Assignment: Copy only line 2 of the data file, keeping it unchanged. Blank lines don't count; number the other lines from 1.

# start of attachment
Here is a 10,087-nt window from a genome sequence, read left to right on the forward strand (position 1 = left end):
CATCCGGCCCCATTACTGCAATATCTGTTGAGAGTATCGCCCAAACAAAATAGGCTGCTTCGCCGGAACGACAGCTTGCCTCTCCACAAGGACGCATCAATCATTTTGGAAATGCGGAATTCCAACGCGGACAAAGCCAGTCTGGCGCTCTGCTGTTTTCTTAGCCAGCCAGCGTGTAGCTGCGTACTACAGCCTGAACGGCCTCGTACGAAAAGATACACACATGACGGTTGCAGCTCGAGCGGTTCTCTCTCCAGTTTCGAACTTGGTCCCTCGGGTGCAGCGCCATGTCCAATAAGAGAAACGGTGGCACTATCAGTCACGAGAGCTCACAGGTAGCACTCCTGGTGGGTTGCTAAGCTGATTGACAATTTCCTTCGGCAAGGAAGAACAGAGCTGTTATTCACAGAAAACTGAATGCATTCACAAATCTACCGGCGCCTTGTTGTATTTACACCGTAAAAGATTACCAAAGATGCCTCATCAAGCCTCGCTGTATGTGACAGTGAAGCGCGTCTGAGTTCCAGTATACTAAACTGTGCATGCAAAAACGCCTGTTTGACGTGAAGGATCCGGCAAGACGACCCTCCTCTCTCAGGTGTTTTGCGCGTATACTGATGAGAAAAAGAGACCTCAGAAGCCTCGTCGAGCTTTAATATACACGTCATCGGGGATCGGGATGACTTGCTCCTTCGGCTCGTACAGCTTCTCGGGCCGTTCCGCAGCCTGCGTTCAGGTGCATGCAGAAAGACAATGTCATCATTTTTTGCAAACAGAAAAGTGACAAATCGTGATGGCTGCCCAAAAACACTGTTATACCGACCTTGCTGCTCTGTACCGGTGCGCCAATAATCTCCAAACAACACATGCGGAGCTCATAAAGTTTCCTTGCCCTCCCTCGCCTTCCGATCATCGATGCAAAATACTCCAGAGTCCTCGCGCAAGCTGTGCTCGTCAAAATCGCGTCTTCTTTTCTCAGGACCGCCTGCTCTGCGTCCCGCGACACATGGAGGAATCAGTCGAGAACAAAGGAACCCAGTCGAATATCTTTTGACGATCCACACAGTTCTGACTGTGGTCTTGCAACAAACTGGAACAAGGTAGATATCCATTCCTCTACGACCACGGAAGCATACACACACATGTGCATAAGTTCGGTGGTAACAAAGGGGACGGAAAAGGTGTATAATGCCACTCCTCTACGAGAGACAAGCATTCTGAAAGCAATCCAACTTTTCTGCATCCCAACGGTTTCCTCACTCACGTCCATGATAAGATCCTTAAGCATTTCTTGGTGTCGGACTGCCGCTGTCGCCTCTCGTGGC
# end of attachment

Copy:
CATCCGGCCCCATTACTGCAATATCTGTTGAGAGTATCGCCCAAACAAAATAGGCTGCTTCGCCGGAACGACAGCTTGCCTCTCCACAAGGACGCATCAATCATTTTGGAAATGCGGAATTCCAACGCGGACAAAGCCAGTCTGGCGCTCTGCTGTTTTCTTAGCCAGCCAGCGTGTAGCTGCGTACTACAGCCTGAACGGCCTCGTACGAAAAGATACACACATGACGGTTGCAGCTCGAGCGGTTCTCTCTCCAGTTTCGAACTTGGTCCCTCGGGTGCAGCGCCATGTCCAATAAGAGAAACGGTGGCACTATCAGTCACGAGAGCTCACAGGTAGCACTCCTGGTGGGTTGCTAAGCTGATTGACAATTTCCTTCGGCAAGGAAGAACAGAGCTGTTATTCACAGAAAACTGAATGCATTCACAAATCTACCGGCGCCTTGTTGTATTTACACCGTAAAAGATTACCAAAGATGCCTCATCAAGCCTCGCTGTATGTGACAGTGAAGCGCGTCTGAGTTCCAGTATACTAAACTGTGCATGCAAAAACGCCTGTTTGACGTGAAGGATCCGGCAAGACGACCCTCCTCTCTCAGGTGTTTTGCGCGTATACTGATGAGAAAAAGAGACCTCAGAAGCCTCGTCGAGCTTTAATATACACGTCATCGGGGATCGGGATGACTTGCTCCTTCGGCTCGTACAGCTTCTCGGGCCGTTCCGCAGCCTGCGTTCAGGTGCATGCAGAAAGACAATGTCATCATTTTTTGCAAACAGAAAAGTGACAAATCGTGATGGCTGCCCAAAAACACTGTTATACCGACCTTGCTGCTCTGTACCGGTGCGCCAATAATCTCCAAACAACACATGCGGAGCTCATAAAGTTTCCTTGCCCTCCCTCGCCTTCCGATCATCGATGCAAAATACTCCAGAGTCCTCGCGCAAGCTGTGCTCGTCAAAATCGCGTCTTCTTTTCTCAGGACCGCCTGCTCTGCGTCCCGCGACACATGGAGGAATCAGTCGAGAACAAAGGAACCCAGTCGAATATCTTTTGACGATCCACACAGTTCTGACTGTGGTCTTGCAACAAACTGGAACAAGGTAGATATCCATTCCTCTACGACCACGGAAGCATACACACACATGTGCATAAGTTCGGTGGTAACAAAGGGGACGGAAAAGGTGTATAATGCCACTCCTCTACGAGAGACAAGCATTCTGAAAGCAATCCAACTTTTCTGCATCCCAACGGTTTCCTCACTCACGTCCATGATAAGATCCTTAAGCATTTCTTGGTGTCGGACTGCCGCTGTCGCCTCTCGTGGC